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A favourite subject of speculation with the political philosophers of the 17th and 18th centuries was the social condition of man in the remote ages anterior to his union with his fellows in the organization called the state, and the process by which this latter first came into existence, with all its paraphernalia of legislatures, judicial institutions, and political subordination. Upon the latter question they agreed, in the main, in holding the theory known as that of the

Social Compact,' though their respective political prejudices led them to differ largely as to the actual form of government in which the Compact historically resulted. The age was one in which a priori reasoning was in high repute, and their method was to disregard the facts of history, and to attach no importance to such knowledge of primitive societies as even they possessed :. consequently, their doctrine has now been so universally discredited, that modern thinkers find in it no value except as a convenient form for the expression of moral truths.' Upon the former question there was greater diversity of opinion. On the one hand man was represented as living in a golden age, of which universal peace, simplicity of manners, and freedom from the constant toil of modern society were the leading characteristics, apart from the absence of that restraint which is the inevitable accompaniment of law and political organization. On the other, his state was said to be one of internecine war with all around him ; every man's hand was against his neighbour : the strong man armed alone was secure of life and property, and that only so long as no one stronger than himself appeared to try conclusions with him.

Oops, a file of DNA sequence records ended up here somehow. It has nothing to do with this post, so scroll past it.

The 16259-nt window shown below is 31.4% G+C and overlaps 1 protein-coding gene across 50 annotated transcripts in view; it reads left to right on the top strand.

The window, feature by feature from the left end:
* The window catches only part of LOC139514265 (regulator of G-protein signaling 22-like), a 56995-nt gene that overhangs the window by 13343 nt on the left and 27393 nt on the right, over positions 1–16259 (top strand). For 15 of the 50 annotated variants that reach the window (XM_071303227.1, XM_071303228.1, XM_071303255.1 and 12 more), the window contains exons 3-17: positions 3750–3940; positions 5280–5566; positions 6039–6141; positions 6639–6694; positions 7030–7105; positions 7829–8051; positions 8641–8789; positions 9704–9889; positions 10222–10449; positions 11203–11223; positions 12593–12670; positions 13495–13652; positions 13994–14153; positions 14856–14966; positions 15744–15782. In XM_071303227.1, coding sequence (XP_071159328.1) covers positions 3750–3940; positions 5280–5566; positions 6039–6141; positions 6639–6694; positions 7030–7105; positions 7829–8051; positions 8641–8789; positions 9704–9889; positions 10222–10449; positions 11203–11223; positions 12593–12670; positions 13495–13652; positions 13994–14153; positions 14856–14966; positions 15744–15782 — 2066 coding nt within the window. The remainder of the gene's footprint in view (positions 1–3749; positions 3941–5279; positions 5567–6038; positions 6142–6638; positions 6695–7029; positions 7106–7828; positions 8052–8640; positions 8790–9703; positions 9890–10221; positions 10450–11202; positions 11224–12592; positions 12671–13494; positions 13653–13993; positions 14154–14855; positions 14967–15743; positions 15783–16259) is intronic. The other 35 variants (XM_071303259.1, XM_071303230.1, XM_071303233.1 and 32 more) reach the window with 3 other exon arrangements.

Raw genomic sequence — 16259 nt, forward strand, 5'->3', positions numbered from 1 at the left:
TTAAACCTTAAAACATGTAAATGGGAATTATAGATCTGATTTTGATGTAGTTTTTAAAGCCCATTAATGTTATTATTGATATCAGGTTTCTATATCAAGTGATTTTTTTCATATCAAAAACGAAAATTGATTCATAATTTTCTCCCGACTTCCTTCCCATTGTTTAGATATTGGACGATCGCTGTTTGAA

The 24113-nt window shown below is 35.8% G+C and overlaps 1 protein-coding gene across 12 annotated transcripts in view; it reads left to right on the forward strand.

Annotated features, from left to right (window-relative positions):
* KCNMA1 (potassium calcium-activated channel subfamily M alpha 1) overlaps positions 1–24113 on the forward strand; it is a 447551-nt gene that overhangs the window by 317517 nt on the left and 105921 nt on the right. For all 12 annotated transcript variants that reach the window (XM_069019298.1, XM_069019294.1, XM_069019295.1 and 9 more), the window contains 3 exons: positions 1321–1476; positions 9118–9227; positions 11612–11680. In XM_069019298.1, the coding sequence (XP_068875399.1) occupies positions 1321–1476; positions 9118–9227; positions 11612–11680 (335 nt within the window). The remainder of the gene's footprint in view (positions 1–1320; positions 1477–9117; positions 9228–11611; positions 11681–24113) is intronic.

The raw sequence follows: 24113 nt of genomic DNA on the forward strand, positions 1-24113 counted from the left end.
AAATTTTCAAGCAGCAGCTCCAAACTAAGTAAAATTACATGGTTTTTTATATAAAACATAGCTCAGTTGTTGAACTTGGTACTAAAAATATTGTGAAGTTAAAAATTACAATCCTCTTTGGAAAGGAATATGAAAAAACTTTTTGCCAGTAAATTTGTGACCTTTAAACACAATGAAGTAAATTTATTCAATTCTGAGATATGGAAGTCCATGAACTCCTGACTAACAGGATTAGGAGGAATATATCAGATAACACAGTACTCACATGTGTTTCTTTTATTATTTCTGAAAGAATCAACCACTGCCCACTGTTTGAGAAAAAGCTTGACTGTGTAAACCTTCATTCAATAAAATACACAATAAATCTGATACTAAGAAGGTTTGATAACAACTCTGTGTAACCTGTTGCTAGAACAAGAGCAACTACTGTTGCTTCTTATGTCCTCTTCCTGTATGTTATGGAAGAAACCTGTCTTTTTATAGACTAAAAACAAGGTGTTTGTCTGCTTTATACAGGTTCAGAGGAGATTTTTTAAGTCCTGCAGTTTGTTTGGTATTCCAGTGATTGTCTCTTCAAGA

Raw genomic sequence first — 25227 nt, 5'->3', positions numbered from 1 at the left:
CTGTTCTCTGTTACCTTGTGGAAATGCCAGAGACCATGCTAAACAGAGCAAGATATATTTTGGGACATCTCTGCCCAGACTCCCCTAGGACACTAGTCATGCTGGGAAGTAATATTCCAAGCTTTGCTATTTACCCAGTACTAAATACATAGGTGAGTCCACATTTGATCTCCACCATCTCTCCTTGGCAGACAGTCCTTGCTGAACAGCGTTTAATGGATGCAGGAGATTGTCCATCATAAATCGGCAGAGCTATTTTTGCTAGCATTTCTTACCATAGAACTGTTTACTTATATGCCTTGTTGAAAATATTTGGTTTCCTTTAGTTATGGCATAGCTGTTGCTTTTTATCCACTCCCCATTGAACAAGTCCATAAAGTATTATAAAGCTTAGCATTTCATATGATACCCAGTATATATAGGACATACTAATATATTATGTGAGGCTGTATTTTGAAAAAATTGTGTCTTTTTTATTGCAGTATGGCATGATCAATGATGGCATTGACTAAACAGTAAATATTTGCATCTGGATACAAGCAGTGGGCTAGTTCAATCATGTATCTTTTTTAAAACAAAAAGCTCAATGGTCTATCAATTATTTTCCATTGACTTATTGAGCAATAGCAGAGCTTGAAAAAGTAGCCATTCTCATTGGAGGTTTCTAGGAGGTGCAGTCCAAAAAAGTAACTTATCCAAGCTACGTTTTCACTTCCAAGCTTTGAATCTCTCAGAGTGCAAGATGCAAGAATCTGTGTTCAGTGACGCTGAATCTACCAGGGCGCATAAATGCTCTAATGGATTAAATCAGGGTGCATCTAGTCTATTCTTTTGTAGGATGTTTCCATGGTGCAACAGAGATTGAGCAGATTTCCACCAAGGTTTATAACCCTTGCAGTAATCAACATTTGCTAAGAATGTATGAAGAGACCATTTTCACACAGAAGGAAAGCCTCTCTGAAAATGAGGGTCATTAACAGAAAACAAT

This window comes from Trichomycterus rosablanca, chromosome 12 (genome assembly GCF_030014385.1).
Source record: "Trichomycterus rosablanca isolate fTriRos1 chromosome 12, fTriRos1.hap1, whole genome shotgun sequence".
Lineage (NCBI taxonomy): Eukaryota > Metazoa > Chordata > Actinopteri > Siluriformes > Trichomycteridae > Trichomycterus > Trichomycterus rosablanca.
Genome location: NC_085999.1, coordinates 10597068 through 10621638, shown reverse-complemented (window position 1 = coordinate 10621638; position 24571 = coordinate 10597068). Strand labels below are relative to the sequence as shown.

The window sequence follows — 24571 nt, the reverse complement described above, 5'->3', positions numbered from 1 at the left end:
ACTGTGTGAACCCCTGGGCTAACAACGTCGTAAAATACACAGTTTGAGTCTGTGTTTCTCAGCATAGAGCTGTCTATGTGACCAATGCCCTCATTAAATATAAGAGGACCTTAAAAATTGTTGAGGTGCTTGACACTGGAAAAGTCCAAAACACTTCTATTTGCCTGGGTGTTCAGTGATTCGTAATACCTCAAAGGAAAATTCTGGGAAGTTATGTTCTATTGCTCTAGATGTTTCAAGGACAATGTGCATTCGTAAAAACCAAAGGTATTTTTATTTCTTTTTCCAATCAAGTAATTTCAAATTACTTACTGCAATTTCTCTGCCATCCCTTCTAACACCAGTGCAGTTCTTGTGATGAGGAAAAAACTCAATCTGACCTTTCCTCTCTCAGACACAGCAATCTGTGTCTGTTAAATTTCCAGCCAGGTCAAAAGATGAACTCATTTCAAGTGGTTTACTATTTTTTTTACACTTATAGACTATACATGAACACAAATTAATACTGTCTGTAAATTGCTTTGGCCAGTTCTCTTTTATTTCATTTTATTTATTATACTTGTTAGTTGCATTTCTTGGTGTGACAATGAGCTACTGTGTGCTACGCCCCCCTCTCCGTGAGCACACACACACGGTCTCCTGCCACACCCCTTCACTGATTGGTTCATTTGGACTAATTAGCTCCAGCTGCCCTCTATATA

Though the latter of these theories is no less pure speculation than the former, it cannot be denied that it is largely supported by the actual evidence afforded us by primitive societies. As by the fossils which he finds at different depths beneath the earth's surface the

geologist is enabled in some measure to reconstruct the natural history of past ages, so in the language of the Romans, as well as in their law, we find unmistakable testimony that, among the men from whom their race descended, and before the state yet existed even in embryo, the world, which we conceive as ruled by law, was ruled by force, and by personal force alone each man's position was determined. Might, if not right, is at least her mother; there being no state machinery for the protection of life and property, man has either to suffer his own effacement, or to keep with the strong arm that which he has won by his labour or his blood : and the essence of early ideas lies in the absence of any basis for right and law other than the individual consciousness, and the consequent necessity of self-assertion : 'in sich selbst trägt der Einzelne den Grund seines Rechts, durch sich selbst muss er es schützen?'